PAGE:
Repeal of learning community common levy proposed

The Education Committee heard testimony Feb. 22 on a bill that would eliminate the Omaha learning community’s common levy and provide aid to districts that create a plan to address achievement barriers.

LB1067, introduced by Sen. Kate Sullivan of Cedar Rapids, would repeal the 95-cent common levy and 2-cent special building fund levy for the 11 school districts in Douglas and Sarpy counties that make up the learning community. Member districts instead would have an individual levy.

Revenue from the common levy currently is allocated proportionally among the member districts and state aid for the districts is calculated collectively. Repealing the common levy would increase the amount of state aid to the learning community by an estimated $5.4 million beginning in fiscal year 2017-2018. Districts that lose funding under the new system would receive state transition aid, which would be phased in over three years beginning in FY2017-18.

Sullivan, who made LB1067 her priority bill this session, said the original intent of the common levy was to pool resources to benefit all learning community member districts and address high levels of student poverty in inner-city districts. Instead it has become a wedge that threatens the learning community’s success, she said.

“I think [the bill] retains all that’s good about the learning community and serves to change it in ways that will make it stronger and better,” Sullivan said.

The bill would require learning communities to create a plan to address achievement equity and barriers to achievement such as poverty, mobility and truancy. Districts would be eligible for additional state aid after the State Board of Education approves the plans. Multidistrict educational service units also could create achievement plans to qualify for the additional aid.

Learning community students who are enrolled outside their resident district under the current open enrollment plan would become option students. School districts still would be required to provide free transportation to students enrolled in the open enrollment program.

Kevin Riley, superintendent of Gretna Public Schools, testified in support of the bill. He said the community achievement plan, in which schools would receive additional aid equal to 5 percent of their poverty allowance, would be an effective way of increasing poverty aid to schools while increasing accountability. The common levy, once seen as the best way to generate resources for high-poverty schools, is not sustainable over the long term and has stifled the growth of some districts, he said.

“Although never intended to be, it’s turned into an exhausting diversion,” he said.

Brett Richards, superintendent of Springfield Platteview Community Schools, also supported the bill, saying that it represents a fair compromise among the 11 member districts. He said the common levy has been a “nightmare” for Sarpy County communities and schools and has cost the district more than $10 million in potential revenue since it was implemented in 2010.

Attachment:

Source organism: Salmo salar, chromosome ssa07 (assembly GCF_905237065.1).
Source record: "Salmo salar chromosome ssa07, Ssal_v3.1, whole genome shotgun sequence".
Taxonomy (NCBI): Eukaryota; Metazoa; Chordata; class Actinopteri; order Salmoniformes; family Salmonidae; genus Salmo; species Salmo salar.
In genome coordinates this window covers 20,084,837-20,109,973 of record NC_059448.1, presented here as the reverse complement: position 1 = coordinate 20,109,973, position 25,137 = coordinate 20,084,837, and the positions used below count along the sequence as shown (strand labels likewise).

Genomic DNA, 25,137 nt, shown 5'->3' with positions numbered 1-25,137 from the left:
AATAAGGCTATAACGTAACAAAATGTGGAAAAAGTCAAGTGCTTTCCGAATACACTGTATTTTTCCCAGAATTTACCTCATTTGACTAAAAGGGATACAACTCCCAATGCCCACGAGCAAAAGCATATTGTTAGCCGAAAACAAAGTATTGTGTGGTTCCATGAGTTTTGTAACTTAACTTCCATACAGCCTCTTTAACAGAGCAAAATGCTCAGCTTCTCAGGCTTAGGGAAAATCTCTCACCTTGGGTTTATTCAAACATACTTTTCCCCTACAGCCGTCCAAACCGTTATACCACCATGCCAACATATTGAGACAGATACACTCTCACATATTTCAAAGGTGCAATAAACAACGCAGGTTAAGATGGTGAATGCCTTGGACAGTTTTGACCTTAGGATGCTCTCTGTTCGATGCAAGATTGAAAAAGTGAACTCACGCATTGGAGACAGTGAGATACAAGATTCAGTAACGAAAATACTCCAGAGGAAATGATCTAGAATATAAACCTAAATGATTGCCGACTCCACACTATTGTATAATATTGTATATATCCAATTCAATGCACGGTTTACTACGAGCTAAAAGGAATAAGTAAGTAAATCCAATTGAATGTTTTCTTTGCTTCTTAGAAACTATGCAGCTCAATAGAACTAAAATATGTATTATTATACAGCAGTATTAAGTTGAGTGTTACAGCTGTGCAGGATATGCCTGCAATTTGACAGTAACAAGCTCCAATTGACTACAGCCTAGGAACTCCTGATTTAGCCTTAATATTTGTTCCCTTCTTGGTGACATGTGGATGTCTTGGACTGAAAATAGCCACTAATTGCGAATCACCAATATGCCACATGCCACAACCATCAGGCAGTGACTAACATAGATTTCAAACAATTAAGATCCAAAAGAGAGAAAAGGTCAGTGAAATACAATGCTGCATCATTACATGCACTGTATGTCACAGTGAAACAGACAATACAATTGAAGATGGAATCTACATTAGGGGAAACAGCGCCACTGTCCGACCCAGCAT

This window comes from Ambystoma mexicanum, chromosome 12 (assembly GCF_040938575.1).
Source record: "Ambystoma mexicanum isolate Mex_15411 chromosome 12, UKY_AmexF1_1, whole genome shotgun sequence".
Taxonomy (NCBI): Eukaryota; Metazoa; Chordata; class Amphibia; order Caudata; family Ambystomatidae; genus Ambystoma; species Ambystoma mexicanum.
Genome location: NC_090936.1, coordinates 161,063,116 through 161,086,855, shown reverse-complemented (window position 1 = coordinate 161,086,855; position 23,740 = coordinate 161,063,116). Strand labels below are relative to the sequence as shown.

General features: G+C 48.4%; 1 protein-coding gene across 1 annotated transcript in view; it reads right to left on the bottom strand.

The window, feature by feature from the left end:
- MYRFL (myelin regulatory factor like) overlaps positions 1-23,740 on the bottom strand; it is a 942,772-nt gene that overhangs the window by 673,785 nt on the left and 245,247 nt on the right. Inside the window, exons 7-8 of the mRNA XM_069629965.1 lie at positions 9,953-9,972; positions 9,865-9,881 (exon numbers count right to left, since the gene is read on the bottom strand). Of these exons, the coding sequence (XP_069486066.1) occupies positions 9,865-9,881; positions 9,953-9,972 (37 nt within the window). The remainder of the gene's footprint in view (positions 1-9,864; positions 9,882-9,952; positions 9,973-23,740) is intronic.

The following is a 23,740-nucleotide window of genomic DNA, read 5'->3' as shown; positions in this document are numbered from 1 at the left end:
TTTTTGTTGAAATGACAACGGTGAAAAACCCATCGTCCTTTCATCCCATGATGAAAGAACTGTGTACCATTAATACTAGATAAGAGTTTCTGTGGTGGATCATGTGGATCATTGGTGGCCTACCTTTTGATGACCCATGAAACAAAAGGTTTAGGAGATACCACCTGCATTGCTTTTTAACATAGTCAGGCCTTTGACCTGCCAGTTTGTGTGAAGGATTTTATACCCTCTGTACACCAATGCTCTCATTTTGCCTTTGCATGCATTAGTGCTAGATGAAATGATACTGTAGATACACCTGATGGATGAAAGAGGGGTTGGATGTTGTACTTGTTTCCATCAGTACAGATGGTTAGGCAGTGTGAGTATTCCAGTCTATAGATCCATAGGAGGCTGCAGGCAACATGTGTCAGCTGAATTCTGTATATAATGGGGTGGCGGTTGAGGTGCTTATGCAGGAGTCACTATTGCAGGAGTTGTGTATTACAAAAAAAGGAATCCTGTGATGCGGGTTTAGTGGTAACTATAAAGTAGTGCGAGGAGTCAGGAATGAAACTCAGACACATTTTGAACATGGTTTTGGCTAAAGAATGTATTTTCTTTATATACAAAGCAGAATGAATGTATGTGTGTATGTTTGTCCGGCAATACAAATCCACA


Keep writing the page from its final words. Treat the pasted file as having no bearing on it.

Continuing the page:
The district’s revenue has decreased by 7 percent over the last six years, Richards added, while enrollment has increased by more than 12 percent.

“Our school districts deserve a chance to handle growth, update facilities with needed infrastructure and safety features and keep our academic programs competitive,” he said. “Poverty is a statewide issue and the cost of poverty should be shared across the state, not on the backs of smaller districts in the learning community and Sarpy County taxpayers in the name of stability.”

Connie Knoche, chief financial officer for Omaha Public Schools (OPS), testified against the bill. She said OPS shoulders most of the financial burden for teaching the learning community’s poor students and English language learners.

More than 70 percent of OPS students live in poverty, the district’s refugee student population has increased by 110 percent between 2009 and 2014 and the district’s number of English language learners increased by almost 400 percent between 2000 and 2014, she said. The community achievement plan would not be an effective way to increase poverty aid, Knoche added.

“There is little or no incentive for most of the school districts in the learning community to have a viable community achievement plan because most of them don’t have the poverty that is experienced in Omaha Public Schools,” she said.

Mark Adler, superintendent for Ralston Public Schools, also spoke against the bill, saying that it would erode the learning community’s long-term financial commitment to helping students in poverty. Adler said the poverty level in Ralston’s student population has grown 24 percent in the last decade. The district already has reached its maximum levy and could not increase property taxes to make up for a loss in state aid, he said.

“If LB1067 were to pass, the long-term outlook for any students living in poverty is extremely concerning,” he said. “Removing the common levy in a district where average valuation growth over the last five years is 1 percent will eliminate any level of stability that once existed.”

The committee took no immediate action on the bill.

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